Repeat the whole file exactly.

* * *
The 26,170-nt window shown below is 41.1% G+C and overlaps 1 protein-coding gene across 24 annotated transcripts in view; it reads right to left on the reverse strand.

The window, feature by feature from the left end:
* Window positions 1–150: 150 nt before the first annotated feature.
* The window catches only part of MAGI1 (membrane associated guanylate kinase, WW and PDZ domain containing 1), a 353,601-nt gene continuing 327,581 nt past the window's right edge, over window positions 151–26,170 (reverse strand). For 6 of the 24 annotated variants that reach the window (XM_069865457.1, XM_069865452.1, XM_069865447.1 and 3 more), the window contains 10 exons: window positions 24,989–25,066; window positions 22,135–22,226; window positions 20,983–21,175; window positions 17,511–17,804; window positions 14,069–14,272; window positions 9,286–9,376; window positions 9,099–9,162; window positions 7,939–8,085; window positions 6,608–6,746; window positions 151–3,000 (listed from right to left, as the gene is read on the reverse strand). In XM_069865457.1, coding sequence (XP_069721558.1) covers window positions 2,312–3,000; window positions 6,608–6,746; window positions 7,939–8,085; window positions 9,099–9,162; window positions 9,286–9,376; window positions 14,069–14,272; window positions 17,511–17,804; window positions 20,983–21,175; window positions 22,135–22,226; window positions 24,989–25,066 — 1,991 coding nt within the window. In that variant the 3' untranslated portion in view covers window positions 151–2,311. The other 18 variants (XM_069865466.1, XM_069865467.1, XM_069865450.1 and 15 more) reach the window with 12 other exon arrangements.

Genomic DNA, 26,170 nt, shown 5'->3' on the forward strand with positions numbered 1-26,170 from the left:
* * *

The 26,170-nt window shown below is 41.1% G+C and overlaps 1 protein-coding gene across 24 annotated transcripts in view; it reads right to left on the reverse strand.

The window, feature by feature from the left end:
* Window positions 1–150: 150 nt before the first annotated feature.
* The window catches only part of MAGI1 (membrane associated guanylate kinase, WW and PDZ domain containing 1), a 353,601-nt gene continuing 327,581 nt past the window's right edge, over window positions 151–26,170 (reverse strand). For 6 of the 24 annotated variants that reach the window (XM_069865457.1, XM_069865452.1, XM_069865447.1 and 3 more), the window contains 10 exons: window positions 24,989–25,066; window positions 22,135–22,226; window positions 20,983–21,175; window positions 17,511–17,804; window positions 14,069–14,272; window positions 9,286–9,376; window positions 9,099–9,162; window positions 7,939–8,085; window positions 6,608–6,746; window positions 151–3,000 (listed from right to left, as the gene is read on the reverse strand). In XM_069865457.1, coding sequence (XP_069721558.1) covers window positions 2,312–3,000; window positions 6,608–6,746; window positions 7,939–8,085; window positions 9,099–9,162; window positions 9,286–9,376; window positions 14,069–14,272; window positions 17,511–17,804; window positions 20,983–21,175; window positions 22,135–22,226; window positions 24,989–25,066 — 1,991 coding nt within the window. In that variant the 3' untranslated portion in view covers window positions 151–2,311. The other 18 variants (XM_069865466.1, XM_069865467.1, XM_069865450.1 and 15 more) reach the window with 12 other exon arrangements.

Genomic DNA, 26,170 nt, shown 5'->3' on the forward strand with positions numbered 1-26,170 from the left: